Access to employment rights, the practices of recruitment agencies and an alarming trend toward schools using unqualified staff to replace qualified teachers, were all among the key issues debated by members from across the UK at the NASUWT’s 2017 Supply Teachers Consultation Conference.
Staged at the University of Warwick, the event also saw members debating issues such as access to training, respect within the classroom and the impact Brexit and proposed changes to self-employed tax rates may have upon supply teaching.
Chris Keates, General Secretary of the NASUWT, said:
“Supply teaching is a tough job, made even harder by the exploitation and poor employment practices supply teachers often face, especially from exploitative agencies who put their own financial gain ahead of the best interests of both teachers and pupils.
“This approach not only denies teachers the rights and protections they should be entitled to, but is also leading to children not having access to quality education delivered by qualified teachers.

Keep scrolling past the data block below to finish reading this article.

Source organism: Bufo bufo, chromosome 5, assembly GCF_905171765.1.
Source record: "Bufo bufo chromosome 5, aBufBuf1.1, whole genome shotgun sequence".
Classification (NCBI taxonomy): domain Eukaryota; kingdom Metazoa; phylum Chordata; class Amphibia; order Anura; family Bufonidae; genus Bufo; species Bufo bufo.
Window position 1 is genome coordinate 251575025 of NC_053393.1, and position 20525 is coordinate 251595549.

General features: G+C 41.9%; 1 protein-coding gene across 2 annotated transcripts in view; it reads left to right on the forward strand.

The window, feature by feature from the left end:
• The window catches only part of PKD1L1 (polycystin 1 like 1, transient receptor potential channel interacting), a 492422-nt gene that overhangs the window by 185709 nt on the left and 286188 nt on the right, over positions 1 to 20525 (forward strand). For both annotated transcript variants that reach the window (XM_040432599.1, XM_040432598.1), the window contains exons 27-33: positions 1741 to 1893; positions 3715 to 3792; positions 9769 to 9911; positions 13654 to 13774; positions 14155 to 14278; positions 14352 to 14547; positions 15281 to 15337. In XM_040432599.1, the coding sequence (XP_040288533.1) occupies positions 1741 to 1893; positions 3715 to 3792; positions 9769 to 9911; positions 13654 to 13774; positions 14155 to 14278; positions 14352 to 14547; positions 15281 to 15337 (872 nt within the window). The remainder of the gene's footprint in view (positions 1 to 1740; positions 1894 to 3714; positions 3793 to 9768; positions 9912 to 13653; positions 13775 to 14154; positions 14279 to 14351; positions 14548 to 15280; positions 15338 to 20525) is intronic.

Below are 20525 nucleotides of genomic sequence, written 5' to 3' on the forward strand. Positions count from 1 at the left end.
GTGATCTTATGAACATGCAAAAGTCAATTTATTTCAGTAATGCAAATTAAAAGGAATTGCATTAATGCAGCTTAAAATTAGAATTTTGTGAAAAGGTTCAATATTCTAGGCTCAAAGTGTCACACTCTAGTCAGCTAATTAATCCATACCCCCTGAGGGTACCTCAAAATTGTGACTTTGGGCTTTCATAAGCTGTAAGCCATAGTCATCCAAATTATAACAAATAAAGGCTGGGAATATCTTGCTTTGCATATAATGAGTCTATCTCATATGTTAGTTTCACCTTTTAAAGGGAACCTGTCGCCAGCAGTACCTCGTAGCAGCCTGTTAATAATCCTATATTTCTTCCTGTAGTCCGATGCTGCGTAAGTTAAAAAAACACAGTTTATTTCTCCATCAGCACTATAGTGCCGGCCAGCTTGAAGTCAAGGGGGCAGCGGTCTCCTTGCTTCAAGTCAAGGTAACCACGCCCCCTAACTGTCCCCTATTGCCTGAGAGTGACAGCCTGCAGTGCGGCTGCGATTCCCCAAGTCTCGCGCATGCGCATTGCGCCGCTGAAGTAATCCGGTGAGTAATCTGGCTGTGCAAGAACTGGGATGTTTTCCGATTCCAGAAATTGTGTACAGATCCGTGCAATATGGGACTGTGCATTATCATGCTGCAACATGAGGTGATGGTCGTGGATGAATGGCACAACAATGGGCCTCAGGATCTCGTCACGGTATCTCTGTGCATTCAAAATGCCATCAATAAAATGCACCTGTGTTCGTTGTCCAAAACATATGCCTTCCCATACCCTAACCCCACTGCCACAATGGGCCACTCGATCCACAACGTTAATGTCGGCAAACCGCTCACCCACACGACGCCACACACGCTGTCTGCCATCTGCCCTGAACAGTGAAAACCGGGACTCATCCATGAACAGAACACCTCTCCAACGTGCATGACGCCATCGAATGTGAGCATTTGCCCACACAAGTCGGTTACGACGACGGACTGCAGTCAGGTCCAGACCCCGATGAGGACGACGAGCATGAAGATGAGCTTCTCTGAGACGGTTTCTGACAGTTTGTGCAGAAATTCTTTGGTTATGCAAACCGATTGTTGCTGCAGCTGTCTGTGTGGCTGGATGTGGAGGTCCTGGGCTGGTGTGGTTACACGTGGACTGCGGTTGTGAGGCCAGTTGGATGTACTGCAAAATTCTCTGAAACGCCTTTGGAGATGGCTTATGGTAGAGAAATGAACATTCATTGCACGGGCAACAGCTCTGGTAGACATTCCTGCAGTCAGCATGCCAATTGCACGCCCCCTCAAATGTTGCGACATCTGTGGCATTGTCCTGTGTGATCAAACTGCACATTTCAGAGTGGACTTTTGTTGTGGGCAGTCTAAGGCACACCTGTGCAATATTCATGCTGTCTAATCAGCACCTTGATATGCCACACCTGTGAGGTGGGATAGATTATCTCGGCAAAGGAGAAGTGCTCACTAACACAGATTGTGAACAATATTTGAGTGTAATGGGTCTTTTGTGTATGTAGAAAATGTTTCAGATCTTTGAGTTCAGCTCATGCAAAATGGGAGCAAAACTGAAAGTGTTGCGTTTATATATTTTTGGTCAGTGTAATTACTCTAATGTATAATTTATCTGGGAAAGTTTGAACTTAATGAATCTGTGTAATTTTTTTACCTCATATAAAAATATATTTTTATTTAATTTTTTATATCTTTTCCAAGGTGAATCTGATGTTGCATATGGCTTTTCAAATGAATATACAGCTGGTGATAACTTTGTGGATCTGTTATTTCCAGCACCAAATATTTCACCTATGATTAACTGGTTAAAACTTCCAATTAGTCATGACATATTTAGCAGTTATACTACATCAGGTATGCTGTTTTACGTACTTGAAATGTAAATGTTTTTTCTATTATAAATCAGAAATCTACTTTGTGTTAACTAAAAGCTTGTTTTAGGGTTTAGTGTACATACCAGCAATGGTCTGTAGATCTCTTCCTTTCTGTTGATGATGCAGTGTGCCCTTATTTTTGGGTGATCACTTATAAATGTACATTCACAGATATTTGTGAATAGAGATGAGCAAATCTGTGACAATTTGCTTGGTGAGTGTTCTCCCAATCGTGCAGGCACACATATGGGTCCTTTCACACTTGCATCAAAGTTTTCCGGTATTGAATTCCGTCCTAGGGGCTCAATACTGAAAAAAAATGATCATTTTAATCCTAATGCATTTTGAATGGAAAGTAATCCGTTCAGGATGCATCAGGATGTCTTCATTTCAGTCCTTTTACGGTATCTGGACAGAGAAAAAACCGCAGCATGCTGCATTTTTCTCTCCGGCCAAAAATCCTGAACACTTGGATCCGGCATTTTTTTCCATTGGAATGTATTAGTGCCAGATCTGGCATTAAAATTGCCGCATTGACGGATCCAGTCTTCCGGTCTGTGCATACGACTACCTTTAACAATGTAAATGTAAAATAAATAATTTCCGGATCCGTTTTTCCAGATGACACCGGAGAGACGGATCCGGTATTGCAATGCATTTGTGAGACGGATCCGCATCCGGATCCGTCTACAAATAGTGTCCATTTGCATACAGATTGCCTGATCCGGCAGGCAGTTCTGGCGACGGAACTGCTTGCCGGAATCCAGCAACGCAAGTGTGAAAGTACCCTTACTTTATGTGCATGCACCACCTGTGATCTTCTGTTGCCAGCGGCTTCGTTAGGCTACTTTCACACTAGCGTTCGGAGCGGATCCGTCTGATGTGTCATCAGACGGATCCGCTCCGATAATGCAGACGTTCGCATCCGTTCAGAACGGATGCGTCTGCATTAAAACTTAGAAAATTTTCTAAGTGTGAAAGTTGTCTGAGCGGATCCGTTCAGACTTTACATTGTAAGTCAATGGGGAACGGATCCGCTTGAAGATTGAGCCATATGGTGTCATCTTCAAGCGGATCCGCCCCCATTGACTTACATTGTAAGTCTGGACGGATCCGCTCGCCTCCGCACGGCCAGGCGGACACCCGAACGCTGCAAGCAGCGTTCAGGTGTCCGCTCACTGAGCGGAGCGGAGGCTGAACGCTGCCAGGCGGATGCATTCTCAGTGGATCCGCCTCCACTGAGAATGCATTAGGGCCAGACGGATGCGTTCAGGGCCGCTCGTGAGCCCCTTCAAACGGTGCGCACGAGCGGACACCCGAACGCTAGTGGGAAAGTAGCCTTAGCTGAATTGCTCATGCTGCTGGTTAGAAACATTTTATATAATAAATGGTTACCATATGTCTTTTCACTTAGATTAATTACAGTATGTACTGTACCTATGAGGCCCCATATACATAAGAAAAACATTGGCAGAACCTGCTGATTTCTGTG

“Supply teachers are increasingly concerned about the impact of poor employment practices adopted by some agencies and schools who appear determined only to pay teachers as little as they can get away with.
“The Government has a responsibility to intervene in a market that is failing to protect children.
“The Government has the opportunity to ensure that all schools adopt an ethical approach to the procurement of supply staff which delivers fair treatment for teachers and guarantees the educational entitlements of all pupils.”